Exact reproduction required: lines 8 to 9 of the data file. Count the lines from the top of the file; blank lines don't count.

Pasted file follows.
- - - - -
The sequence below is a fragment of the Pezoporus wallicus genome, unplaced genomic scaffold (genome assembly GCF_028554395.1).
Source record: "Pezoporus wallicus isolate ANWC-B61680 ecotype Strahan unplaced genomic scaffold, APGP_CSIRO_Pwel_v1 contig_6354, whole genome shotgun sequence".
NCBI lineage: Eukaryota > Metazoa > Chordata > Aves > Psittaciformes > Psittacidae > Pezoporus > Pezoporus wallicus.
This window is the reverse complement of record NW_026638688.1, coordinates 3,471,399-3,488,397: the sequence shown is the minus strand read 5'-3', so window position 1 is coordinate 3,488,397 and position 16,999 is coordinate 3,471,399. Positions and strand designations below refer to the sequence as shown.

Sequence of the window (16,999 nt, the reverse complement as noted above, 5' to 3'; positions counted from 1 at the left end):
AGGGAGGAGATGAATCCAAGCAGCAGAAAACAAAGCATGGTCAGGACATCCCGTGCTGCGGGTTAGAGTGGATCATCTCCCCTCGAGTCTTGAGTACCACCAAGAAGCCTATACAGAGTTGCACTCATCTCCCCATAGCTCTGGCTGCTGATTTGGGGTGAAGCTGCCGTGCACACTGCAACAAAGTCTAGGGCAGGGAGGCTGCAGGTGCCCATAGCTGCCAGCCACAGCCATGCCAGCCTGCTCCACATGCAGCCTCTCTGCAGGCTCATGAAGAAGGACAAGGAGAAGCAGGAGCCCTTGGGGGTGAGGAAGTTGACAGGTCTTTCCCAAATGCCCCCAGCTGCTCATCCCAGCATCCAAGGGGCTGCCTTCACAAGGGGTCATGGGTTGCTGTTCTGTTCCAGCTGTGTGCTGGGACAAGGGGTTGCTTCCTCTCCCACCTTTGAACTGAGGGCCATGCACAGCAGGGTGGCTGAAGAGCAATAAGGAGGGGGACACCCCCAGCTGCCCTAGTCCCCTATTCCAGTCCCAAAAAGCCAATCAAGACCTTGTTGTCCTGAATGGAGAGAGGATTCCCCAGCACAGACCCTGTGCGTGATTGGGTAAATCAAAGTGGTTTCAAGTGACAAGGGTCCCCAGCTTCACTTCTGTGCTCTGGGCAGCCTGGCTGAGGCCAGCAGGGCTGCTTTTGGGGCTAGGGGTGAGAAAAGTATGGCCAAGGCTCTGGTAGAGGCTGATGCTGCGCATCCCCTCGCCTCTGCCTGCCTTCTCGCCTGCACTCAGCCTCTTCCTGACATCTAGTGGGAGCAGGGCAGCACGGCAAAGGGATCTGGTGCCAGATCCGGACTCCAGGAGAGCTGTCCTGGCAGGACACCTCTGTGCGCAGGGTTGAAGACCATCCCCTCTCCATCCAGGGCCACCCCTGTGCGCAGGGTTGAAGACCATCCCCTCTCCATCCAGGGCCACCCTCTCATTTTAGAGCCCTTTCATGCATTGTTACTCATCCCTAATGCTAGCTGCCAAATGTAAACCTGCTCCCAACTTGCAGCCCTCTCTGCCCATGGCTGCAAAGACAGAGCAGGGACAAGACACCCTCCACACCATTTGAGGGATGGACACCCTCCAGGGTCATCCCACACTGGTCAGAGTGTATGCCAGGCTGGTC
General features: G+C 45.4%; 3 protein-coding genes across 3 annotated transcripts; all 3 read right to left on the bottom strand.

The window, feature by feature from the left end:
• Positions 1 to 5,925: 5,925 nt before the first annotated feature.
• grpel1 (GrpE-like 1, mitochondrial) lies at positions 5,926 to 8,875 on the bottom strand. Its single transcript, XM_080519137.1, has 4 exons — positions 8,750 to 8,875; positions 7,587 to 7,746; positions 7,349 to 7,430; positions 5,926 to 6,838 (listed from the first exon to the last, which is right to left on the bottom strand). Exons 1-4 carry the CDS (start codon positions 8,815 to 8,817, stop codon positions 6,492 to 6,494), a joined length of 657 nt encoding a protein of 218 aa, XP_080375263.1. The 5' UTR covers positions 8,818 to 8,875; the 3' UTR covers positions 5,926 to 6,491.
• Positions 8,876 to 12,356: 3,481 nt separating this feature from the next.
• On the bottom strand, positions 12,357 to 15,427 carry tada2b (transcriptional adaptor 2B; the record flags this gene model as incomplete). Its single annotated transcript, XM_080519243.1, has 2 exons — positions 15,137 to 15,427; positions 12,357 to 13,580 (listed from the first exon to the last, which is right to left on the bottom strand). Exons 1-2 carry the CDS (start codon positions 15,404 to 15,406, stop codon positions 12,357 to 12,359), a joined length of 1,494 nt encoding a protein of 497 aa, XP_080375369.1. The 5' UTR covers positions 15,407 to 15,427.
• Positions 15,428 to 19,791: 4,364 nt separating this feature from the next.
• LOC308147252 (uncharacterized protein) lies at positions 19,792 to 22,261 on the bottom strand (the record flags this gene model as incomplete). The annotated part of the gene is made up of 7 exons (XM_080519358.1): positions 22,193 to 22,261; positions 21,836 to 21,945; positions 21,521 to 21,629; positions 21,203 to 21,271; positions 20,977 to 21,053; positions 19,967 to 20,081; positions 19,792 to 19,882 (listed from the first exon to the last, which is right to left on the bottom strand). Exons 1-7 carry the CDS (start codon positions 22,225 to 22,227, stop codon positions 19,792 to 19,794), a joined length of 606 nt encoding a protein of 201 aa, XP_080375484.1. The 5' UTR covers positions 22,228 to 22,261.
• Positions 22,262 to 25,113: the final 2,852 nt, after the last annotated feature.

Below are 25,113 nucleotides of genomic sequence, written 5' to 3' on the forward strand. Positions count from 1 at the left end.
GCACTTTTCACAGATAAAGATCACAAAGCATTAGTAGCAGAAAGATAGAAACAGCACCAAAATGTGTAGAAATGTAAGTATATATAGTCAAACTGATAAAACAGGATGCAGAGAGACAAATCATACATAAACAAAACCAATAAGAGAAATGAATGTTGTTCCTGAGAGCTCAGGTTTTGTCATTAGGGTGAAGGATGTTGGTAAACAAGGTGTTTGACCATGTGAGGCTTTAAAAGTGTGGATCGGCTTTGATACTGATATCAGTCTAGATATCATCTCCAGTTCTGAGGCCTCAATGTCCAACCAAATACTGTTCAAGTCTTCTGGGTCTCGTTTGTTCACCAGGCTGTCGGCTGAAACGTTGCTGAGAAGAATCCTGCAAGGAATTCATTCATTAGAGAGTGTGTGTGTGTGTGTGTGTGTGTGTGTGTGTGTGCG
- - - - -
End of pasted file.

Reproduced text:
The window, feature by feature from the left end:
• Positions 1 to 5,925: 5,925 nt before the first annotated feature.